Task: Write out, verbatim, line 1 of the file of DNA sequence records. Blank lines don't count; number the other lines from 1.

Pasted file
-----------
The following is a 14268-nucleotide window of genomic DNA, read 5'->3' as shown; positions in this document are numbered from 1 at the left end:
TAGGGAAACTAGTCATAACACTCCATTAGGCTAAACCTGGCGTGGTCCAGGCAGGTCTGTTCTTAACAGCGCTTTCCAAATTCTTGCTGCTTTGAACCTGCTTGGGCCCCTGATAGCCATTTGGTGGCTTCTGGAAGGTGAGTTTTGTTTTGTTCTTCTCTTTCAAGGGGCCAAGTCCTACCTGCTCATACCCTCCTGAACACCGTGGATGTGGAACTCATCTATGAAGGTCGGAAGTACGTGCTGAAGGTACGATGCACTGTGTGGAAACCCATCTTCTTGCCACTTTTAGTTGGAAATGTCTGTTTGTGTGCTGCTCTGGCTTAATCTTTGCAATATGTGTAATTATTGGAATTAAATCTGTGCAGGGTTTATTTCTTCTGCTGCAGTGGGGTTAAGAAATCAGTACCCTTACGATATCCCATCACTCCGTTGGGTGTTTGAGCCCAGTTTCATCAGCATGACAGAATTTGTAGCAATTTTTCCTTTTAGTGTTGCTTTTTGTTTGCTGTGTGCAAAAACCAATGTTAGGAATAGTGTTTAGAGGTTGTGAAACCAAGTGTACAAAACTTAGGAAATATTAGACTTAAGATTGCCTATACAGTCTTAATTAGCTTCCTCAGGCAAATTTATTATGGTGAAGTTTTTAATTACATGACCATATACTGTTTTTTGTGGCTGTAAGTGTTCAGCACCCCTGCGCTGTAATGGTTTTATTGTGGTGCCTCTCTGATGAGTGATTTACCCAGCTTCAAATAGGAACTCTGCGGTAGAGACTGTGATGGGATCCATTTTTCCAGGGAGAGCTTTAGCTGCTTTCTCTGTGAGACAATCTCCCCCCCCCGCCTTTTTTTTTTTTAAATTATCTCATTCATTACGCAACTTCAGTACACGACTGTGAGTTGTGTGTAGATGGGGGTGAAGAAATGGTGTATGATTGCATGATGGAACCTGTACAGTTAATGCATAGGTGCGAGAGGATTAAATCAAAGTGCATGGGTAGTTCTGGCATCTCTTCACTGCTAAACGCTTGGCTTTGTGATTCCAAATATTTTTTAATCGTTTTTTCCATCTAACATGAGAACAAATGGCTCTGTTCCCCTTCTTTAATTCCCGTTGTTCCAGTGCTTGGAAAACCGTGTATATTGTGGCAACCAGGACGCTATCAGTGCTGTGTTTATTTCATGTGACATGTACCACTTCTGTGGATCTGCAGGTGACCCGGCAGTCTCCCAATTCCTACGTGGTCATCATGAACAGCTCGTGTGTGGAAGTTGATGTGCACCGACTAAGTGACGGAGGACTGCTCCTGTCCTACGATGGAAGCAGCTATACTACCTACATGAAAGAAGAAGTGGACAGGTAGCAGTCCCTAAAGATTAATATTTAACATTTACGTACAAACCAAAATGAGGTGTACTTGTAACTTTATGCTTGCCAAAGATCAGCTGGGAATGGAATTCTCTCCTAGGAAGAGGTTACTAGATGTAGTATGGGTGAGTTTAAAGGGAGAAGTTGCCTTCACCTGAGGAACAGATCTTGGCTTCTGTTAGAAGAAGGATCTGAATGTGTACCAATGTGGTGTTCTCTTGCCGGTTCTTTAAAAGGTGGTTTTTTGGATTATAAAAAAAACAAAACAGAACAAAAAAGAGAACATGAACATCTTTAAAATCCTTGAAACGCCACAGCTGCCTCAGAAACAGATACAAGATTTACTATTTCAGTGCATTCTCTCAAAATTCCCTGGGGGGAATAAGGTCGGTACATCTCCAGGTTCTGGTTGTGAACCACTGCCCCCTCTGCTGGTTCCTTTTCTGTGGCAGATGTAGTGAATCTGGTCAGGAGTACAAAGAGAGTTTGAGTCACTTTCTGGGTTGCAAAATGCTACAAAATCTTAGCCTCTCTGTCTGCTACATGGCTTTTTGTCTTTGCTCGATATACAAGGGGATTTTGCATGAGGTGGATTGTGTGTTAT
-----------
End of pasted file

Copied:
The following is a 14268-nucleotide window of genomic DNA, read 5'->3' as shown; positions in this document are numbered from 1 at the left end: